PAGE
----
Manage and control your encryption keys: Most cloud-based repositories and cloud-hosted enterprise content management systems either keep the content unencrypted or encrypt the content with keys owned by the service provider and not keys owned and managed by the content owner. The rationale being requirements and mechanisms needed for document indexing for search, performance and de-duplication. Whenever content is encrypted, the big question is—who controls the lifecycle of encryption and master keys—the latter in the case of split key encryption. Enterprises must retain ownership of their content and encryption keys across these repositories and require business sensitive content to be encrypted with an option to allow fine-grained control over key revocation and rotation. The same control on encryption keys should be applied to mobile applications (targeted for access to business content) that cache/store and encrypt business documents as users access/view/edit them.
Averail provides a solution that applies the above security controls and mechanisms to secure business information and documents for enterprise customers.
Unlike trying to create yet another cloud-based content management system, we started with a fundamental disruptive tenet that Averail must secure, enforce policies, control and track content throughout the lifecycle of access, sharing and collaboration; from any device, any source or repository (on-premise or cloud); without duplicating or dissociating that document from its origin and system of record; thereby enabling enterprises to retain control of their content and to allow them to choose where content is stored based on its security classification.
Along the goal to secure documents across any repository, Averail enables secure access to documents across on-premise SharePoint, Box, Office365, Dropbox, SalesForce, network/shared drives and any WebDAV storage. Averail Quick Connect supports end-to-end secure tunnel for documents in transit as these get accessed from smartphones and tablets from on-premise information sources. While Averail Cloud service manages and enforces policies and controls on content (and hence acts as a content control and policy management plane), the content and documents are never duplicated or copied to Averail cloud service from the original source repository of the documents. This is unlike cloud repositories or hybrid/on-premise sync-and-share solutions that duplicate or migrate the document to the cloud; and thereby break the association of the document with its origin and associated policies, permissions and business processes. Averail Access application acts as a secure content container that enforces policies and document controls, manages document encryption and key management and supports remote content management queries and commands (for selective content wipe, application deactivation or block etc.). Admin or information owner can use Averail admin console to define and manage user/device/document-level policies for access and sharing of content; provision and manage users and content sites; publish content to users and dynamically keep content updated with associated notifications; control access to a subset of repositories; audit, trace and remote manage content on mobile devices.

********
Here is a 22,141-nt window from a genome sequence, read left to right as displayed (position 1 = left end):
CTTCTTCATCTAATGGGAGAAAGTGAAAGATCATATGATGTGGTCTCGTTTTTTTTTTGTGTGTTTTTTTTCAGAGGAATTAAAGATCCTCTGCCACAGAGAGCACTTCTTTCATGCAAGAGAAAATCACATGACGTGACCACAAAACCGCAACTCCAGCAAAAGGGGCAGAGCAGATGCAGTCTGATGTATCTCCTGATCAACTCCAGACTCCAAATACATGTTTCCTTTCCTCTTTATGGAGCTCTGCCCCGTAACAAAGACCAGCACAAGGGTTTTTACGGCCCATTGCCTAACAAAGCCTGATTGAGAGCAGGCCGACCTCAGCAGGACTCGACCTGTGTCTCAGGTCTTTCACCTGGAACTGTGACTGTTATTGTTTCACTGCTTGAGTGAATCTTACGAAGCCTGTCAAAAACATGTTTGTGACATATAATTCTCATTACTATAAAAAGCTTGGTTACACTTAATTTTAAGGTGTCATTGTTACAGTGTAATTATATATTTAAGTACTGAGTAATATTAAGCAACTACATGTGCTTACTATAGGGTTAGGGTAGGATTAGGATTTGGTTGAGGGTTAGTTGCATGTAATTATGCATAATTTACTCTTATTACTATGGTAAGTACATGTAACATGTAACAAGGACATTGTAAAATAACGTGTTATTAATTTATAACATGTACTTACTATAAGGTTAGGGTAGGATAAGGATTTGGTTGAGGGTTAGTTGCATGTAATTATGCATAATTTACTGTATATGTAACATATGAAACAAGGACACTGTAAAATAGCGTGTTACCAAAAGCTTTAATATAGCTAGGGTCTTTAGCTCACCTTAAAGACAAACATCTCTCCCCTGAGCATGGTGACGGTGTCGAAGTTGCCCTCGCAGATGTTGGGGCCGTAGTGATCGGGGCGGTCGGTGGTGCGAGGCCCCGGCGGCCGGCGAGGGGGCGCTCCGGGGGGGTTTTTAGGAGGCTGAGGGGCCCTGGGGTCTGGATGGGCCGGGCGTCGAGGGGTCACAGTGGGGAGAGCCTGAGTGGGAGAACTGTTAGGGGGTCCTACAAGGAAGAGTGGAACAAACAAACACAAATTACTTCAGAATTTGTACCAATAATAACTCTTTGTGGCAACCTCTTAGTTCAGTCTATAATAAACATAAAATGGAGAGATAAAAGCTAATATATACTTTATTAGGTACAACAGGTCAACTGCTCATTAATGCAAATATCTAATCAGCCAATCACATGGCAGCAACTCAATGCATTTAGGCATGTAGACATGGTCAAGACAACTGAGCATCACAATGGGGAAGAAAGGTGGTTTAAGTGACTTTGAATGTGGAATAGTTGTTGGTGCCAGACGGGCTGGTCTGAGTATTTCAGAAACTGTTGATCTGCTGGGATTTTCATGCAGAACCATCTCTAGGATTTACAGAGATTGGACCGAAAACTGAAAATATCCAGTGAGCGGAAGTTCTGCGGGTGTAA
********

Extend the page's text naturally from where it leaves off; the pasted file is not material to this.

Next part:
Averail also enables enterprises to encrypt documents stored on Dropbox and other cloud repositories and retain control on storage and management (generation, revocation) of encryption keys. So if such cloud repository gets compromised, security risk is mitigated as first, the content is encrypted and second, encryption keys cannot be compromised as these are controlled by the enterprise and not by the cloud service.
In conclusion, as these information security threats increase, Averail can help business customers secure and protect their information. More about Averail on our website http://www.averail.com.
Microsoft, suspecting NSA spying, to ramp up efforts to encrypt its Internet traffic http://www.washingtonpost.com/business/technology/microsoft-suspecting-nsa-spying-to-ramp-up-efforts-to-encrypt-its-internet-traffic/2013/11/26/44236b48-56a9-11e3-8304-caf30787c0a9_story_1.html
Forward secrecy at Twitter https://blog.twitter.com/2013/forward-secrecy-at-twitter-0,
Yahoo vows to encrypt all its users personal data: http://news.yahoo.com/yahoo-vows-encrypt-users-personal-data-193109865.html.
How does NSA break SSL: http://blog.cryptographyengineering.com/2013/12/how-does-nsa-break-ssl.html
USA tech companies call for more control on surveillance: http://www.chicagotribune.com/business/sns-rt-us-usa-security-surveillance-20131209,0,7050486.story